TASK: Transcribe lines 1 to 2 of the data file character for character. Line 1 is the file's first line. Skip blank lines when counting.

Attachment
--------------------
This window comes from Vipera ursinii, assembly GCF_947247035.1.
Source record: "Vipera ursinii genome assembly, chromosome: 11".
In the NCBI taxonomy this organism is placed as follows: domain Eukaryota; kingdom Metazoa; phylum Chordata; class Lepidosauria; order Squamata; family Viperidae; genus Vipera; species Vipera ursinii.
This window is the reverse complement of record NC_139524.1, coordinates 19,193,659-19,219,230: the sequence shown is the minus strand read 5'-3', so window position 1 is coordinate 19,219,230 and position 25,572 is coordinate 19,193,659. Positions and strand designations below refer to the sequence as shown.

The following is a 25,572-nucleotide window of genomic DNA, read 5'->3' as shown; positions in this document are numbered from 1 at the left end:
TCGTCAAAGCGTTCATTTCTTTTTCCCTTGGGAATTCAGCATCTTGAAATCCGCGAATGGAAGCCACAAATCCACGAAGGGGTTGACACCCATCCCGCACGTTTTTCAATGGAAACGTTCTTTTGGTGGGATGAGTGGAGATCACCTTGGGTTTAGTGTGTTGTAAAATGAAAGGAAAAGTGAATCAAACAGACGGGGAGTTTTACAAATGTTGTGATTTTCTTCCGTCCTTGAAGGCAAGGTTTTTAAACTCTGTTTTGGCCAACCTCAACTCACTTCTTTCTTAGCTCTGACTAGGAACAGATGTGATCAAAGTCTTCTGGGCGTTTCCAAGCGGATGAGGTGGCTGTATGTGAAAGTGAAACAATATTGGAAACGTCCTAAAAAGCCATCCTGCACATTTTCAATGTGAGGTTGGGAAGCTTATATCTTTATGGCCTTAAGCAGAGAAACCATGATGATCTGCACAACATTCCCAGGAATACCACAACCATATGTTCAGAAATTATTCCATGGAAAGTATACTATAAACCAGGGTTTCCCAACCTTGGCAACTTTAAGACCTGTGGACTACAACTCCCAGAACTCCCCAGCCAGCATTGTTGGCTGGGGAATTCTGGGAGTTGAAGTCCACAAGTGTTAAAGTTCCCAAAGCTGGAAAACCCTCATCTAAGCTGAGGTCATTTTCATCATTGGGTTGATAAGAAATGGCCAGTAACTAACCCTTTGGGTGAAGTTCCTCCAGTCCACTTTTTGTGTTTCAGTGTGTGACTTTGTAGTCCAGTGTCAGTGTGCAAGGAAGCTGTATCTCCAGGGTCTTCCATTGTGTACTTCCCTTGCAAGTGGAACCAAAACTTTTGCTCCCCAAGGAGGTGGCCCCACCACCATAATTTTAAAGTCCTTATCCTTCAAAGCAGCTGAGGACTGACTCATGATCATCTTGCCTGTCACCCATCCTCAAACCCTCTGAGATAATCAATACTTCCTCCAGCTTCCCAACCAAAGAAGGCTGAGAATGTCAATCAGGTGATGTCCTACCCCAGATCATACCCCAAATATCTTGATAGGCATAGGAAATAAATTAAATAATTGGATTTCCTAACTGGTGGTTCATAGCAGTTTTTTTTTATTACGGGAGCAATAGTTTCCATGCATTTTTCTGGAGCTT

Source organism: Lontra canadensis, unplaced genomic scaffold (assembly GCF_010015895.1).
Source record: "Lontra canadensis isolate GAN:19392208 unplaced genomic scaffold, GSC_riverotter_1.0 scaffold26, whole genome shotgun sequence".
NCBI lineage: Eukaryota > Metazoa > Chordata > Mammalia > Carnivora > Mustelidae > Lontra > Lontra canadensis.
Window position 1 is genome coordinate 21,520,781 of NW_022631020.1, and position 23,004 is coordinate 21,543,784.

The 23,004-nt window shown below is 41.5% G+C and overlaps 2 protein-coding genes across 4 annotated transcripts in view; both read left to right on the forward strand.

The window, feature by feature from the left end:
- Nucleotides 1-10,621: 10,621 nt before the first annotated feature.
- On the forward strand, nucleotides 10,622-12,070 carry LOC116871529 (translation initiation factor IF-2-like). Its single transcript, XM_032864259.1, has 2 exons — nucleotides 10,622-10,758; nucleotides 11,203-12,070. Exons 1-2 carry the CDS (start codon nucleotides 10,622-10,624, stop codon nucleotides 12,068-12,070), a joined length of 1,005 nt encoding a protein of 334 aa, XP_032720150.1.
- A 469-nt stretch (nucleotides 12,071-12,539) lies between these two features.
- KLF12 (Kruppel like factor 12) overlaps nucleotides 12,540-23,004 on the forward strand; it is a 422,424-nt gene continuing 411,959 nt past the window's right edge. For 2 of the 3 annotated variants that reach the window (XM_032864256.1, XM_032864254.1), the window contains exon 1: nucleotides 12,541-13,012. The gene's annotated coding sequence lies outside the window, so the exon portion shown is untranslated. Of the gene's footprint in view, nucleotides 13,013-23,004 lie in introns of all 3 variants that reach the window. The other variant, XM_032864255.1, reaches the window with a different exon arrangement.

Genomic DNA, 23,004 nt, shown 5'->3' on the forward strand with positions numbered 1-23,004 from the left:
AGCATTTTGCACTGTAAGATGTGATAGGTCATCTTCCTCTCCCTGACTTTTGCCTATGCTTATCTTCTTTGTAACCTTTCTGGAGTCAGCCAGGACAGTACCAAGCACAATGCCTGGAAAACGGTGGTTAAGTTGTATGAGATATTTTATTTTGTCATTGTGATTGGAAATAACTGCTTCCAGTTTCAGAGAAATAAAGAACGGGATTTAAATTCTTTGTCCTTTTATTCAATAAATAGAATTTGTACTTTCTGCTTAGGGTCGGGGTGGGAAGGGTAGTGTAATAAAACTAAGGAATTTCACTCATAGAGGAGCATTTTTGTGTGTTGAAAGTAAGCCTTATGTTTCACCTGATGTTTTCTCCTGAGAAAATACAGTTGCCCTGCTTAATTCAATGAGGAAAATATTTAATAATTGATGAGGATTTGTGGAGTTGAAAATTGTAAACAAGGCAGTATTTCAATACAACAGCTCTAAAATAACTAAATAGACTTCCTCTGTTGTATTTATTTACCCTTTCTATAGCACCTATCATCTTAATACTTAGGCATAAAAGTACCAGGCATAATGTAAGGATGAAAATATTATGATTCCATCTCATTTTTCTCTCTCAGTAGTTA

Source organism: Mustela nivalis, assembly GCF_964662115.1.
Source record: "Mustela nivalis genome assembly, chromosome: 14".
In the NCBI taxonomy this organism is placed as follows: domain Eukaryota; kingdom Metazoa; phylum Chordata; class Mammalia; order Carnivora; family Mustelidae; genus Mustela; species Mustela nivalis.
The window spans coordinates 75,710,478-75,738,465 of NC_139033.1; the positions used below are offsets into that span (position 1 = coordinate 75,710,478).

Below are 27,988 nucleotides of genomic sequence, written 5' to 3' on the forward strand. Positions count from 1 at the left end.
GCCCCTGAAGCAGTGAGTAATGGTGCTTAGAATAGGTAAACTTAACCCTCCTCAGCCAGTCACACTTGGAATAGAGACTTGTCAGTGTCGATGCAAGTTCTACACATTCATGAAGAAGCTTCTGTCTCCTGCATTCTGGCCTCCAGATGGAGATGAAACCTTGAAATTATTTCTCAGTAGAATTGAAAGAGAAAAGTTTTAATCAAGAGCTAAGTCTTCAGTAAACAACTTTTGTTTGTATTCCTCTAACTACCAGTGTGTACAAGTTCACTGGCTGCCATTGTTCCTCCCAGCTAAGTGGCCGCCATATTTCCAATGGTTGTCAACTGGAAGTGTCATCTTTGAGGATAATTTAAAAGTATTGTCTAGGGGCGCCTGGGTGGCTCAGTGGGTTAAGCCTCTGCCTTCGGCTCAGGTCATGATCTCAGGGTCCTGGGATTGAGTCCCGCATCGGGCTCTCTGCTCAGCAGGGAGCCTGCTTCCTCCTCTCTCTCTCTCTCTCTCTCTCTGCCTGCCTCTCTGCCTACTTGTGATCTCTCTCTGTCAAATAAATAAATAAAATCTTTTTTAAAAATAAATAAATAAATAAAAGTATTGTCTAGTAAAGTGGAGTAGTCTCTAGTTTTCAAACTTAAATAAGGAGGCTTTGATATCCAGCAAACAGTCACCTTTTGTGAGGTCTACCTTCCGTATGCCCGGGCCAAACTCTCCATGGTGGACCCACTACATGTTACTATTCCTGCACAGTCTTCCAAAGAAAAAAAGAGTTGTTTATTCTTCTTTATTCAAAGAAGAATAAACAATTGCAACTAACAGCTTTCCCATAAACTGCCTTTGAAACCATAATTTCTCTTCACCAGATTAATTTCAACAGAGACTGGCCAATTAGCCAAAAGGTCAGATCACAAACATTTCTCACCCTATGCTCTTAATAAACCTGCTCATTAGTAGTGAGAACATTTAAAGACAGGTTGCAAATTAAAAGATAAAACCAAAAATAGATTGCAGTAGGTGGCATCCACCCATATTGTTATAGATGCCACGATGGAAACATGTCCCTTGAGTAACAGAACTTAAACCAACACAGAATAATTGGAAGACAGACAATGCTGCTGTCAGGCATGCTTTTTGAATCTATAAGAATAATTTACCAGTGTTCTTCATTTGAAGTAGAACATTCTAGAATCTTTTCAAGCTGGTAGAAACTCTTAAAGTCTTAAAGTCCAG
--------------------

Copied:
This window comes from Vipera ursinii, assembly GCF_947247035.1.
Source record: "Vipera ursinii genome assembly, chromosome: 11".